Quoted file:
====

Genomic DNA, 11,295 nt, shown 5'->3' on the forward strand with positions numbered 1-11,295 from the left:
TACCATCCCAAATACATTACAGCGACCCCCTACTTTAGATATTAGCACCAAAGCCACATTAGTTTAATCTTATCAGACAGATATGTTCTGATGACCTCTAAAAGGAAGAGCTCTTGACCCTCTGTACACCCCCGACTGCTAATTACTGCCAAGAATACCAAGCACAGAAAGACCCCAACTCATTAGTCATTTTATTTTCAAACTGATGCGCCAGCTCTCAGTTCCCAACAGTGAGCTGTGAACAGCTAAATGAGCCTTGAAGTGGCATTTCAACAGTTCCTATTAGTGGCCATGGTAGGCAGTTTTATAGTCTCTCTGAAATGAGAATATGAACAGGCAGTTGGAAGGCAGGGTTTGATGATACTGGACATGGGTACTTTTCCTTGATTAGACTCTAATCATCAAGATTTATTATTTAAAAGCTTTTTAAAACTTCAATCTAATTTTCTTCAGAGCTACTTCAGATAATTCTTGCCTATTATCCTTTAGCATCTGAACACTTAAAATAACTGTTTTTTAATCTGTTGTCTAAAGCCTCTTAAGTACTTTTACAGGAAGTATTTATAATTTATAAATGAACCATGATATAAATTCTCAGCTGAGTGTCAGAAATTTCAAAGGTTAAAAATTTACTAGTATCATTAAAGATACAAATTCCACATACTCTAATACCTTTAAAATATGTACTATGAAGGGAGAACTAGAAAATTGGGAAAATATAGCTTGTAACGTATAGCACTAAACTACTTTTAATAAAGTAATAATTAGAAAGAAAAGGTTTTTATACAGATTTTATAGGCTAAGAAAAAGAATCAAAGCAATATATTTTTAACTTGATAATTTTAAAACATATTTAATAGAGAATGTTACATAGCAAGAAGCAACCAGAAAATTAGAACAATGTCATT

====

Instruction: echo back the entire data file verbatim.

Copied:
Genomic DNA, 11,295 nt, shown 5'->3' on the forward strand with positions numbered 1-11,295 from the left:
TACCATCCCAAATACATTACAGCGACCCCCTACTTTAGATATTAGCACCAAAGCCACATTAGTTTAATCTTATCAGACAGATATGTTCTGATGACCTCTAAAAGGAAGAGCTCTTGACCCTCTGTACACCCCCGACTGCTAATTACTGCCAAGAATACCAAGCACAGAAAGACCCCAACTCATTAGTCATTTTATTTTCAAACTGATGCGCCAGCTCTCAGTTCCCAACAGTGAGCTGTGAACAGCTAAATGAGCCTTGAAGTGGCATTTCAACAGTTCCTATTAGTGGCCATGGTAGGCAGTTTTATAGTCTCTCTGAAATGAGAATATGAACAGGCAGTTGGAAGGCAGGGTTTGATGATACTGGACATGGGTACTTTTCCTTGATTAGACTCTAATCATCAAGATTTATTATTTAAAAGCTTTTTAAAACTTCAATCTAATTTTCTTCAGAGCTACTTCAGATAATTCTTGCCTATTATCCTTTAGCATCTGAACACTTAAAATAACTGTTTTTTAATCTGTTGTCTAAAGCCTCTTAAGTACTTTTACAGGAAGTATTTATAATTTATAAATGAACCATGATATAAATTCTCAGCTGAGTGTCAGAAATTTCAAAGGTTAAAAATTTACTAGTATCATTAAAGATACAAATTCCACATACTCTAATACCTTTAAAATATGTACTATGAAGGGAGAACTAGAAAATTGGGAAAATATAGCTTGTAACGTATAGCACTAAACTACTTTTAATAAAGTAATAATTAGAAAGAAAAGGTTTTTATACAGATTTTATAGGCTAAGAAAAAGAATCAAAGCAATATATTTTTAACTTGATAATTTTAAAACATATTTAATAGAGAATGTTACATAGCAAGAAGCAACCAGAAAATTAGAACAATGTCATT